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Gaming needs more regulation to rein in “hate speech,” EU anti-terror official says

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Video games need to be subjected to more regulation and they apparently have something to do with the threat of terrorism – otherwise why would this opinion come from the mouth of the EU’s anti-terrorism coordinator, Gilles de Kerchove?

According to Kerchove, who spoke for AFP, terrorists can use video games to spread their ideology and he went as far as to say that real world attacks can be prepared by using games.

Kerchove has been in his job for 13 years now and a lot of terrorism has hit various parts of Europe in the meantime, resulting in hundreds of victims; this suggests that EU’s law enforcement and officials like the Belgian here are probably not doing their job well, considering all the powers and regulation of various relevant sectors of society and different industries they already have at their disposal.

But Kerchove’s mind went elsewhere; to vilify gaming as an actual likely component in a terrorist threat. His argument: some games have appeared in Germany, apparently created by “extreme right groups” and in these games, players are supposed to shoot the likes of German Chancellor Merkel, billionaire George Soros, and Arabs. He also spoke about gaming as possibly an “alternative” way of spreading ideology.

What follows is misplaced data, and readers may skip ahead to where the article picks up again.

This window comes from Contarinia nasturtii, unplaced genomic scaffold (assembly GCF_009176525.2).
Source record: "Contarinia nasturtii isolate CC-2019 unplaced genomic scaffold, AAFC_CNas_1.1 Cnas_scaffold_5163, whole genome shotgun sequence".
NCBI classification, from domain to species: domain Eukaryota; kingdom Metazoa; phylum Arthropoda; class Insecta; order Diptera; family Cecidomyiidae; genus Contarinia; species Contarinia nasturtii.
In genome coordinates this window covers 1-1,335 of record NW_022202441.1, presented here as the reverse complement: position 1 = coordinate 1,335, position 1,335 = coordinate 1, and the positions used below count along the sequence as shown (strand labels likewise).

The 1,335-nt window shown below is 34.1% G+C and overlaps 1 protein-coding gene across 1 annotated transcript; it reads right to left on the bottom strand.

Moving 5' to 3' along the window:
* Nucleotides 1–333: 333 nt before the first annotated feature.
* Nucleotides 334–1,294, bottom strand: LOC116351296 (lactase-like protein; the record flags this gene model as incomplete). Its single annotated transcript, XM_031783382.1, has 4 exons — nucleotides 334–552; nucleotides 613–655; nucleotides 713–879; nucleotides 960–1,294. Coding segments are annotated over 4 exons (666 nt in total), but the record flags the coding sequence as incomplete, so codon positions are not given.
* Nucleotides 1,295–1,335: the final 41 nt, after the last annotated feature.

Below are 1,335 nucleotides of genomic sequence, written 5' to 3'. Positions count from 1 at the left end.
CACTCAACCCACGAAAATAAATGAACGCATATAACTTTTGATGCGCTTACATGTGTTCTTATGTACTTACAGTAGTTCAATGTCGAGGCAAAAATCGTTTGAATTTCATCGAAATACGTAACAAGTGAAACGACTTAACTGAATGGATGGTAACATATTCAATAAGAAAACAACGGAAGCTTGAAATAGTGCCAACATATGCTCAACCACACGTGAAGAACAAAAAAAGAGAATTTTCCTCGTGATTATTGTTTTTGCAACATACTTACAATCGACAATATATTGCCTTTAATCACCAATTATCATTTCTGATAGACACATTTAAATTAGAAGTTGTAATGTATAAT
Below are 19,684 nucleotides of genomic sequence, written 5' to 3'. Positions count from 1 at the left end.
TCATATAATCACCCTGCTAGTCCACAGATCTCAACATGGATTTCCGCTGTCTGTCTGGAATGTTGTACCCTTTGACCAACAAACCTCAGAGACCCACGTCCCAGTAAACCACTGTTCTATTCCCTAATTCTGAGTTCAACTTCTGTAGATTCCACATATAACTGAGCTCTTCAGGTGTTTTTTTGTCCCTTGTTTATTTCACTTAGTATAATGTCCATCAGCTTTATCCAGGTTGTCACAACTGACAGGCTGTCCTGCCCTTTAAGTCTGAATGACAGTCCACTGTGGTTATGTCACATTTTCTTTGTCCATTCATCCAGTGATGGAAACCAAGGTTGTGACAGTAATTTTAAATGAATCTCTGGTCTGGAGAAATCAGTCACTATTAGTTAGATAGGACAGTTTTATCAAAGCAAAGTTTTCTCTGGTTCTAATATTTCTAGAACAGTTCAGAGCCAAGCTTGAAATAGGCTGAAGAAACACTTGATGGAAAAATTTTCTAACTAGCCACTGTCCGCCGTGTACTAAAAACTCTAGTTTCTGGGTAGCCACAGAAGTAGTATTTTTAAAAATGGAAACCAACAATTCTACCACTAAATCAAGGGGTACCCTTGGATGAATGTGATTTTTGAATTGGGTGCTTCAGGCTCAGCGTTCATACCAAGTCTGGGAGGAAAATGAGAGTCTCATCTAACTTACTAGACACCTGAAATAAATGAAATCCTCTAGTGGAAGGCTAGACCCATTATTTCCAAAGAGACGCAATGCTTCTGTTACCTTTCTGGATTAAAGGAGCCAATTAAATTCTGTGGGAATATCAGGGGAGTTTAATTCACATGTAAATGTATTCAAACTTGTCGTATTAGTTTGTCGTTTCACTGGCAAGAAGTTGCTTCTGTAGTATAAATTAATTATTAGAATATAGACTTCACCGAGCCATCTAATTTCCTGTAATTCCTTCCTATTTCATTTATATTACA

There are other “horrors” that he identifies gaming: “It can be a form of communicating. It’s encrypted. It can also be a way to test attack scenarios,” Kerchove said, without expanding on that last point.

He also mentions games as a way to “launder money” – maybe because every industry out there can potentially be used for the same purpose?

And more than a decade into Facebook and YouTube using algorithms to surface content in their users’ feeds in order to satisfy their business interests in terms of user engagement and ad sales, Kerchove is now discovering this practice and is upset because what he calls borderline and “problematic” (so, not actually illegal?) content also tending to float up in those feeds.

Kerchove added the EU wants “more, not less encryption” in general – but would also like tech companies to provide them with full access to unencrypted messages whenever law enforcement and prosecutors ask.

He argued, “Is it right that we aren’t able to identify who is behind an IP address…?”

Kerchove’s musings on these topics come mere days ahead of the presentation of the EU’s Digital Services Act whose goal, its creators say, is to “rein in Big Tech excesses and internet hate speech.”

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